new books

Discovering the Origins of the Tube: The Lifeblood of London

Oliver Green and Benjamin Graham

The Metropolitan Railway was a novel attempt to solve a slightly different transport problem: how to get around or across the congested city quickly and conveniently. At the Parliamentary Select Committee on Metropolitan Communications in 1855, one witness who gave evidence complained that it took longer to get across town, navigating the crowded streets from London Bridge to Paddington, than it did to travel up to London by train from Brighton. Some might argue that the situation has not improved much, but the growth and development of London’s underground railway system over more than 150 years have been phenomenal

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Sleuthing American Landscapes With Suzanne Lessard in ‘The Absent Hand’

Lee Polevoi

Armed with a self-proclaimed mission to “sleuth” American ground (“to understand the change in landscape form and meaning and what it could tell us about ourselves as a society now”), Lessard embarks on numerous journeys, described in the series of essays that make up The Absent Hand. Destinations range from her home village of Rensselaerville, New York, and the Civil War battlefield of Gettysburg to King of Prussia Mall in Pennsylvania and Truth or Consequences, New Mexico.

The Future Is Here in John Lanchester's Dystopian 'The Wall'

Lee Polevoi

A decade or two into the future, after a tumultuous global climate event called the Change, an island nation (much like England) has built a Wall to protect itself against marauding outsiders, known as the Others. Those charged with protecting the borders, known as the Defenders, must maintain a 24/7 vigilance against attack and penetration. In many ways, it’s a world not all that different from what we know today, except that—as one example—rising waters around the planet have made beaches extinct.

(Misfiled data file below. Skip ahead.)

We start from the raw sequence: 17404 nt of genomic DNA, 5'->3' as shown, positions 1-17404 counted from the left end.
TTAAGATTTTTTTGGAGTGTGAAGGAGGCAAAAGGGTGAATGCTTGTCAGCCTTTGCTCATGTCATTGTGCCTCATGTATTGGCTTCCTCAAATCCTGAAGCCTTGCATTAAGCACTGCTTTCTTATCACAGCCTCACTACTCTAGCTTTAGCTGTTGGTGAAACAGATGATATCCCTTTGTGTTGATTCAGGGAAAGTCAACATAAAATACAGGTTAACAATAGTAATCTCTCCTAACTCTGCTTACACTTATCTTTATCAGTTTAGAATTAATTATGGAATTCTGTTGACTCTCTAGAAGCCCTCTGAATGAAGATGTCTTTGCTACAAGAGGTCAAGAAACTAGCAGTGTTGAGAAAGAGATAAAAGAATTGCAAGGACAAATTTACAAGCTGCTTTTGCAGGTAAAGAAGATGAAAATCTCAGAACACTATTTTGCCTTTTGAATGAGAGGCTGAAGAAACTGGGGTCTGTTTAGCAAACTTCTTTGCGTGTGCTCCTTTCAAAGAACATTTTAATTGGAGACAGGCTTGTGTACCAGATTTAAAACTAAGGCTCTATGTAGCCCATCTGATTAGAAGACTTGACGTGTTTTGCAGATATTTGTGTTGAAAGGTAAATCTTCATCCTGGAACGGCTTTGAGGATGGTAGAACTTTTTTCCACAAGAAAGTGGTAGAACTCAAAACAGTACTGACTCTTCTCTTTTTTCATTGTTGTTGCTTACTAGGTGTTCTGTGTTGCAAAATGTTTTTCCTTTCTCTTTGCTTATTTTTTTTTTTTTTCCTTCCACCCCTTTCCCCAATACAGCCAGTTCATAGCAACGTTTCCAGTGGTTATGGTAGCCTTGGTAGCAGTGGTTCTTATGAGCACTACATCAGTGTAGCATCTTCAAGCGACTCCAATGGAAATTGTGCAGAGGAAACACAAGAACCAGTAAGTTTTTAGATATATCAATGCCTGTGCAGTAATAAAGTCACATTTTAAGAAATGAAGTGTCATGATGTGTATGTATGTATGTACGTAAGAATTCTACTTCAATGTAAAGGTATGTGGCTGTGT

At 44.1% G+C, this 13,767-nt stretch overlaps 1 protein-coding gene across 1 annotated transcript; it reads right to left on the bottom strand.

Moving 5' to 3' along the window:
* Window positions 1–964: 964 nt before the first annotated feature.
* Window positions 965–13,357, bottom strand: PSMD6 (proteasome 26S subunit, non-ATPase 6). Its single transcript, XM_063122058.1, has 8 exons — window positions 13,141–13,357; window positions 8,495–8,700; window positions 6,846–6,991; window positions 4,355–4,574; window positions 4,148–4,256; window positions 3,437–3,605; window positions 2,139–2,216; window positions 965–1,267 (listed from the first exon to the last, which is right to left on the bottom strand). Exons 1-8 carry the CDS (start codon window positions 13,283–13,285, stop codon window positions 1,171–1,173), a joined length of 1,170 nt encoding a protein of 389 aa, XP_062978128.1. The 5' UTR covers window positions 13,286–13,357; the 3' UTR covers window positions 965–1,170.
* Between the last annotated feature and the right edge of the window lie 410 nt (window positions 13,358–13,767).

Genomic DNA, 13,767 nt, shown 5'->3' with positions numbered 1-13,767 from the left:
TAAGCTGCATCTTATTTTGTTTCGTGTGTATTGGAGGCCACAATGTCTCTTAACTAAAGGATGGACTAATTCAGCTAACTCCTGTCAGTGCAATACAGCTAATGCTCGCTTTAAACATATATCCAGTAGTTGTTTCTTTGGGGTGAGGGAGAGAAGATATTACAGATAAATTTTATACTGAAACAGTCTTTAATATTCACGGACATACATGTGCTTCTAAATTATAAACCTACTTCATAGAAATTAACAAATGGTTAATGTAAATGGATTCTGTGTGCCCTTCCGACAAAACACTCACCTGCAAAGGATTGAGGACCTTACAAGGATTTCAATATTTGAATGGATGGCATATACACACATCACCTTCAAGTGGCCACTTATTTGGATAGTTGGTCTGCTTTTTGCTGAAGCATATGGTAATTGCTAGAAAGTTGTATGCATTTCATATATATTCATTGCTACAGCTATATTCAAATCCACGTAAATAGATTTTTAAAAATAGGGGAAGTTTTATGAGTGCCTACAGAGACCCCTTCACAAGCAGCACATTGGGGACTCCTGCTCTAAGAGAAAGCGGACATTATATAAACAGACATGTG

A Harrowing Tale of the Incarceration System in Shane Bauer’s ‘American Prison’

Lee Polevoi

American Prison aims to be several different things, including a first-person undercover account of what it feels like to guard a general population in a for-profit prison. It’s also  an in-depth history of American convict labor and the rise of private prisons since Colonial times—and how outsourced incarceration has grown over time into a huge business. Bauer’s risky enterprise into life as a corrections officer was partly informed by his experiences as a prisoner in Iran for more than two years. 

The Republic Torn Asunder in Ben Fountain’s ‘Beautiful Country Burn Again’

Lee Polevoi

In Beautiful Country Burn Again, Fountain revisits the tumultuous 2016 presidential campaign. Interspersed with his vivid, on-the-scene reportage are sections he calls “Book of Days,” a more or less objective compilation of world events taking place in the months leading up to Election Day. (It makes for grim reading.) He also theorizes at length about something he calls The Third Reinvention, addressing—with the hopes of reforming or eliminating—wealth inequality, white supremacy, and damage already inflicted on the democratic system.